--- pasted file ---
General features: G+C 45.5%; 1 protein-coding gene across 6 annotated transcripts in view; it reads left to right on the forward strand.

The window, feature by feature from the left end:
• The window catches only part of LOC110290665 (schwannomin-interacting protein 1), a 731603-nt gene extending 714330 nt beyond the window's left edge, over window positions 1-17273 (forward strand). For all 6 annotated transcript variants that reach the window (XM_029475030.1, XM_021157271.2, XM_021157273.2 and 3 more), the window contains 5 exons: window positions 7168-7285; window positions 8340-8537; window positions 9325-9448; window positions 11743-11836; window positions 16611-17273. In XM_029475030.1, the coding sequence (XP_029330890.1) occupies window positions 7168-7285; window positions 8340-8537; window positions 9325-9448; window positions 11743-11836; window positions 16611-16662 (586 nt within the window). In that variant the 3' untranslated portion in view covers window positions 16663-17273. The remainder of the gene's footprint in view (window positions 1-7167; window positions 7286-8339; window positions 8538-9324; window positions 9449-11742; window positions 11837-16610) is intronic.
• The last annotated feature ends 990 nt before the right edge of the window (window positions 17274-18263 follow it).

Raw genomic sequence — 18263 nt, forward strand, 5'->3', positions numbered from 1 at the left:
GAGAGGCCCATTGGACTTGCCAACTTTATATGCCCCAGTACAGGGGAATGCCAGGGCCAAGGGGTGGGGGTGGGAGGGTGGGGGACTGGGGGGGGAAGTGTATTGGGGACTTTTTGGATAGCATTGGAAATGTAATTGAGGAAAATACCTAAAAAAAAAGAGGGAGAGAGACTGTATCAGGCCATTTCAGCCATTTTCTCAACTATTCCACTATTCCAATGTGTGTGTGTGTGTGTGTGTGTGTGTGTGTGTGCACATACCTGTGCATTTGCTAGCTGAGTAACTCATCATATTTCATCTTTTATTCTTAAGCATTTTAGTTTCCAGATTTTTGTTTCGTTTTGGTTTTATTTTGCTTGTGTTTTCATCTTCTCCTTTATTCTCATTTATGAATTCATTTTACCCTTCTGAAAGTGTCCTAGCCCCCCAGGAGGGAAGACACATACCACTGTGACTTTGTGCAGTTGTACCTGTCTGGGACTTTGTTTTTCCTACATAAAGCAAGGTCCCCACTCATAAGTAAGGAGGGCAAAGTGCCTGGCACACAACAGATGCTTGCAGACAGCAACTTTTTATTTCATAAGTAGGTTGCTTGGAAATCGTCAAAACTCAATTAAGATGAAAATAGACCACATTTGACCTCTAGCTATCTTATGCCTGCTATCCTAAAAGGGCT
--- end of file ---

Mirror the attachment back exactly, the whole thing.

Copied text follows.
General features: G+C 45.5%; 1 protein-coding gene across 6 annotated transcripts in view; it reads left to right on the forward strand.

The window, feature by feature from the left end:
• The window catches only part of LOC110290665 (schwannomin-interacting protein 1), a 731603-nt gene extending 714330 nt beyond the window's left edge, over window positions 1-17273 (forward strand). For all 6 annotated transcript variants that reach the window (XM_029475030.1, XM_021157271.2, XM_021157273.2 and 3 more), the window contains 5 exons: window positions 7168-7285; window positions 8340-8537; window positions 9325-9448; window positions 11743-11836; window positions 16611-17273. In XM_029475030.1, the coding sequence (XP_029330890.1) occupies window positions 7168-7285; window positions 8340-8537; window positions 9325-9448; window positions 11743-11836; window positions 16611-16662 (586 nt within the window). In that variant the 3' untranslated portion in view covers window positions 16663-17273. The remainder of the gene's footprint in view (window positions 1-7167; window positions 7286-8339; window positions 8538-9324; window positions 9449-11742; window positions 11837-16610) is intronic.
• The last annotated feature ends 990 nt before the right edge of the window (window positions 17274-18263 follow it).

Raw genomic sequence — 18263 nt, forward strand, 5'->3', positions numbered from 1 at the left:
GAGAGGCCCATTGGACTTGCCAACTTTATATGCCCCAGTACAGGGGAATGCCAGGGCCAAGGGGTGGGGGTGGGAGGGTGGGGGACTGGGGGGGGAAGTGTATTGGGGACTTTTTGGATAGCATTGGAAATGTAATTGAGGAAAATACCTAAAAAAAAAGAGGGAGAGAGACTGTATCAGGCCATTTCAGCCATTTTCTCAACTATTCCACTATTCCAATGTGTGTGTGTGTGTGTGTGTGTGTGTGTGTGTGCACATACCTGTGCATTTGCTAGCTGAGTAACTCATCATATTTCATCTTTTATTCTTAAGCATTTTAGTTTCCAGATTTTTGTTTCGTTTTGGTTTTATTTTGCTTGTGTTTTCATCTTCTCCTTTATTCTCATTTATGAATTCATTTTACCCTTCTGAAAGTGTCCTAGCCCCCCAGGAGGGAAGACACATACCACTGTGACTTTGTGCAGTTGTACCTGTCTGGGACTTTGTTTTTCCTACATAAAGCAAGGTCCCCACTCATAAGTAAGGAGGGCAAAGTGCCTGGCACACAACAGATGCTTGCAGACAGCAACTTTTTATTTCATAAGTAGGTTGCTTGGAAATCGTCAAAACTCAATTAAGATGAAAATAGACCACATTTGACCTCTAGCTATCTTATGCCTGCTATCCTAAAAGGGCT